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dc.contributor.authorChiang, Cherie-
dc.identifier.citationNephrology 2017; 22(S2): 11-13en_US
dc.description.abstractBone turnover markers assist in fracture risk prediction, management and monitoring of osteoporosis in patients without chronic kidney disease (CKD). The use in CKD-mineral bone disorder (MBD) has been limited as many of these markers and breakdown products are renally excreted, including the most commonly used and well standardized procollagen type I N propeptide and C-terminal cross-linking telopeptide of type I collagen. Of the markers unaffected by renal function, bone specific alkaline phosphatase is associated with mortality and fracture rate in CKD subjects and is now available on several automated analysers. When used in combination with PTH, bone specific alkaline phosphatase as a bone formation marker correlated well with bone biopsy histomorphometry in predicting adynamic bone disease. Tartrate-resistant acid phosphatase 5b is a resorption marker that is under development for automation. Both high and low bone turnover in CKD-MBD patients are associated with increased fracture and mortality risk. Bone biopsy as the gold standard to differentiate between adynamic bone disease and osteitis fibrosa is limited by availability and cost. Appropriate use of bone turnover markers is vital in the decision to commence anti-resorptive agents, and to monitor efficacy in order to avoid over suppression of bone turnover, which may lead to stress fractures. Further efforts are required to develop markers unaffected by renal function with standardized cut-off values and fracture as well as vascular calcification end-points.en_US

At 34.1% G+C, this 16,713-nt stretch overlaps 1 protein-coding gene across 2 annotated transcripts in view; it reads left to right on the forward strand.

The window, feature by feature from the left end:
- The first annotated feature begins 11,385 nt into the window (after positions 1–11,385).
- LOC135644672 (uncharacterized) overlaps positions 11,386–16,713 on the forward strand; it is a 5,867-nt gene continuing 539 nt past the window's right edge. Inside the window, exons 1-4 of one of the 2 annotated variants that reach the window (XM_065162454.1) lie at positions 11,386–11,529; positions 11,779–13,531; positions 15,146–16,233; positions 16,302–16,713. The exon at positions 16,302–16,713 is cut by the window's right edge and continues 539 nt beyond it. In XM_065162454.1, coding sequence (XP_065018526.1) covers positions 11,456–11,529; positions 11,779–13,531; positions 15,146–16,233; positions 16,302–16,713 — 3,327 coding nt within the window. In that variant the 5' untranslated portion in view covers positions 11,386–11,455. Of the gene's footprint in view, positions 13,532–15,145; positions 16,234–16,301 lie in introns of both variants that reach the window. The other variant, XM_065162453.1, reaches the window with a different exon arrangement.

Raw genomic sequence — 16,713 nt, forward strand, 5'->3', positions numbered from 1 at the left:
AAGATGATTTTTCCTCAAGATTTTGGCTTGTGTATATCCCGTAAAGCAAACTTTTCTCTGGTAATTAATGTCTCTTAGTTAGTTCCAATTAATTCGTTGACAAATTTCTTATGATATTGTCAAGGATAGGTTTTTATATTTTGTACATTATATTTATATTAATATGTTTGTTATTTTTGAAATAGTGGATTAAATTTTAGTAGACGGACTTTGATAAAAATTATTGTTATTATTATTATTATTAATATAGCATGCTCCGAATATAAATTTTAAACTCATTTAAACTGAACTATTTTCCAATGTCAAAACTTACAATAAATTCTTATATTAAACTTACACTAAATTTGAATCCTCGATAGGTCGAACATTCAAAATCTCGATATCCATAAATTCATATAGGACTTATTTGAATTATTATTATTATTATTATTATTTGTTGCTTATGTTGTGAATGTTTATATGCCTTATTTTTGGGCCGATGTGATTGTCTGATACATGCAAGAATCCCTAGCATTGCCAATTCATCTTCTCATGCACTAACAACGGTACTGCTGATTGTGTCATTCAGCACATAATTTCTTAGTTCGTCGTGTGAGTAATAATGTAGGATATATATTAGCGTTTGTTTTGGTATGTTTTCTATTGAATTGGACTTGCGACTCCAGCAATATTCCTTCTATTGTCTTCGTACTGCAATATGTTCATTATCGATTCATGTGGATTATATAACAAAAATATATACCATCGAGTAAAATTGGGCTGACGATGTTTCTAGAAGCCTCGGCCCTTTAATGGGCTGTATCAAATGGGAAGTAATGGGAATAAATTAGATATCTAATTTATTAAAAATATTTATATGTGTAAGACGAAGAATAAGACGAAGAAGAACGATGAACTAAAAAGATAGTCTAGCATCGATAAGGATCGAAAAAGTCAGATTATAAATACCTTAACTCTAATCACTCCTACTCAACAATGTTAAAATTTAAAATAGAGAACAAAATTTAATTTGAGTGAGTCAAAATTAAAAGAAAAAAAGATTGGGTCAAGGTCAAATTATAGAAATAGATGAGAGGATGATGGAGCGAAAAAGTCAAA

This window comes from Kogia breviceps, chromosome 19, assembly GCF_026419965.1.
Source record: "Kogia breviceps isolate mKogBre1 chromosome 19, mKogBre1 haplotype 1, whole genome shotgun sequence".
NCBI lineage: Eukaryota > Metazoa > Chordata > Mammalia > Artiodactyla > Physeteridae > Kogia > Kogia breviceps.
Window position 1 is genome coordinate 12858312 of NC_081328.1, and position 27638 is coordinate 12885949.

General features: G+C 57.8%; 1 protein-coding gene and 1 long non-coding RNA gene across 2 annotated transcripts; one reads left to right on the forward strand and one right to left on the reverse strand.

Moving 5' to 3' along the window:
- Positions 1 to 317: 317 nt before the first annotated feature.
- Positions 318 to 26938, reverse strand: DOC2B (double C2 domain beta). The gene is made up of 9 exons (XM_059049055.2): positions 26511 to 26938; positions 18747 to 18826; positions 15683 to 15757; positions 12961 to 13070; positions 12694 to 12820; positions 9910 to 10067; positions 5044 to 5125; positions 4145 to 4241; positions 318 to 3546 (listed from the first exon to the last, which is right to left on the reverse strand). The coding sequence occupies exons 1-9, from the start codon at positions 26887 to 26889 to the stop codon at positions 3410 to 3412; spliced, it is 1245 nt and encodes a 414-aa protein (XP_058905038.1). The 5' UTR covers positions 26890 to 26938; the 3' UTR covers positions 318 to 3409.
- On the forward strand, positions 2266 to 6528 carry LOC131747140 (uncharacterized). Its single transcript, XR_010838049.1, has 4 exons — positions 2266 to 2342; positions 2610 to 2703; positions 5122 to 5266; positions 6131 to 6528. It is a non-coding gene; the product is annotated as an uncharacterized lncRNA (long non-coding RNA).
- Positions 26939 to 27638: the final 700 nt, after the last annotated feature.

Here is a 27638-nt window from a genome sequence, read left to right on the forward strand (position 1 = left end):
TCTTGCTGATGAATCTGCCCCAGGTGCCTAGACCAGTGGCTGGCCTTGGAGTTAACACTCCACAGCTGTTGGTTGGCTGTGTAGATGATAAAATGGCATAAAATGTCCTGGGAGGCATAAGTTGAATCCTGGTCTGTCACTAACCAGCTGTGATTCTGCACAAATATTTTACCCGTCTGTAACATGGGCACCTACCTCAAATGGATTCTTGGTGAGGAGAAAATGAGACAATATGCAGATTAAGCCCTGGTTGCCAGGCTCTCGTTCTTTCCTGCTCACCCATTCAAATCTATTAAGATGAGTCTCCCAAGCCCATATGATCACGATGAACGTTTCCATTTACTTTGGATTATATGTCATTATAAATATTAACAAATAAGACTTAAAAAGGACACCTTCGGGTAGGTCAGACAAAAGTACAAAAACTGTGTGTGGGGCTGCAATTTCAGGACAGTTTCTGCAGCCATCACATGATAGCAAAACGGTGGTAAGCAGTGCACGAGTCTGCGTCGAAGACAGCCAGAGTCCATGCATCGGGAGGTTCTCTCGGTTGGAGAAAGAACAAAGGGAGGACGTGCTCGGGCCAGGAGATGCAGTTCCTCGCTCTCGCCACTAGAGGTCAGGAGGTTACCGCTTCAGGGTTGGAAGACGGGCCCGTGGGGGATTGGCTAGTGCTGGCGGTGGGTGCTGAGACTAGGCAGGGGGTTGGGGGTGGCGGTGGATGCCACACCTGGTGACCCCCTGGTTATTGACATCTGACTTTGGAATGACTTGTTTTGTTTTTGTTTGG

dc.subjectBone specific alkaline phosphataseen_US
dc.subjectBone turnover markersen_US
dc.subjectChronic kidney diseaseen_US
dc.subjectParathyroid hormoneen_US
dc.titleThe use of bone turnover markers in chronic kidney disease-mineral and bone disordersen_US
dc.typeJournal Articleen_US
dc.identifier.affiliationUniversity of Melbourne, The Royal Melbourne Hospital, Parkville, Victoria, Australiaen
dc.identifier.affiliationDepartment of Endocrinology, Austin Health, Heidelberg, Victoria, Australiaen
dc.identifier.affiliationDepartment of Pathology, Royal Melbourne Hospital, Parkville, Victoria, Australiaen
dc.identifier.affiliationDepartment of Pathology, Austin Health, Heidelberg, Victoria, Australiaen
dc.type.austinJournal Articleen_US
item.openairetypeJournal Article-
item.fulltextNo Fulltext-
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